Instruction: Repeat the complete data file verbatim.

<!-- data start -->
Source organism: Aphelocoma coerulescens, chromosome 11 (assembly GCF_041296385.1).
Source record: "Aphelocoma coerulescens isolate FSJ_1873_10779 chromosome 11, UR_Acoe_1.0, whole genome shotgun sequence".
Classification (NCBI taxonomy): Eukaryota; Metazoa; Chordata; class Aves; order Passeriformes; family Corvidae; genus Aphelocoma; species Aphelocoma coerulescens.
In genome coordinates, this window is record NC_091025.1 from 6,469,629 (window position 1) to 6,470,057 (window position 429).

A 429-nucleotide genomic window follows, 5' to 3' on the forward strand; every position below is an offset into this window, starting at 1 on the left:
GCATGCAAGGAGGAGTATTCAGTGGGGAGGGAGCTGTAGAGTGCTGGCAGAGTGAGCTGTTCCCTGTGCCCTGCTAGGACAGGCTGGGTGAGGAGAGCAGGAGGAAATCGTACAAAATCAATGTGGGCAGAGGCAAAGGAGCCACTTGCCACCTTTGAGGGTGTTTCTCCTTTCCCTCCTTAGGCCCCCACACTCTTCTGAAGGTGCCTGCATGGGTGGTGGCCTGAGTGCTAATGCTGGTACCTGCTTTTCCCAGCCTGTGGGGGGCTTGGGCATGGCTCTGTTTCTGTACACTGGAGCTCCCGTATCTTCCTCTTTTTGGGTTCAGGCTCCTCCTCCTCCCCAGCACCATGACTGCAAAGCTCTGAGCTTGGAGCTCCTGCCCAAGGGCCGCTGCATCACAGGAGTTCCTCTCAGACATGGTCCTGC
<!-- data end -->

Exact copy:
Source organism: Aphelocoma coerulescens, chromosome 11 (assembly GCF_041296385.1).
Source record: "Aphelocoma coerulescens isolate FSJ_1873_10779 chromosome 11, UR_Acoe_1.0, whole genome shotgun sequence".
Classification (NCBI taxonomy): Eukaryota; Metazoa; Chordata; class Aves; order Passeriformes; family Corvidae; genus Aphelocoma; species Aphelocoma coerulescens.
In genome coordinates, this window is record NC_091025.1 from 6,469,629 (window position 1) to 6,470,057 (window position 429).

A 429-nucleotide genomic window follows, 5' to 3' on the forward strand; every position below is an offset into this window, starting at 1 on the left:
GCATGCAAGGAGGAGTATTCAGTGGGGAGGGAGCTGTAGAGTGCTGGCAGAGTGAGCTGTTCCCTGTGCCCTGCTAGGACAGGCTGGGTGAGGAGAGCAGGAGGAAATCGTACAAAATCAATGTGGGCAGAGGCAAAGGAGCCACTTGCCACCTTTGAGGGTGTTTCTCCTTTCCCTCCTTAGGCCCCCACACTCTTCTGAAGGTGCCTGCATGGGTGGTGGCCTGAGTGCTAATGCTGGTACCTGCTTTTCCCAGCCTGTGGGGGGCTTGGGCATGGCTCTGTTTCTGTACACTGGAGCTCCCGTATCTTCCTCTTTTTGGGTTCAGGCTCCTCCTCCTCCCCAGCACCATGACTGCAAAGCTCTGAGCTTGGAGCTCCTGCCCAAGGGCCGCTGCATCACAGGAGTTCCTCTCAGACATGGTCCTGC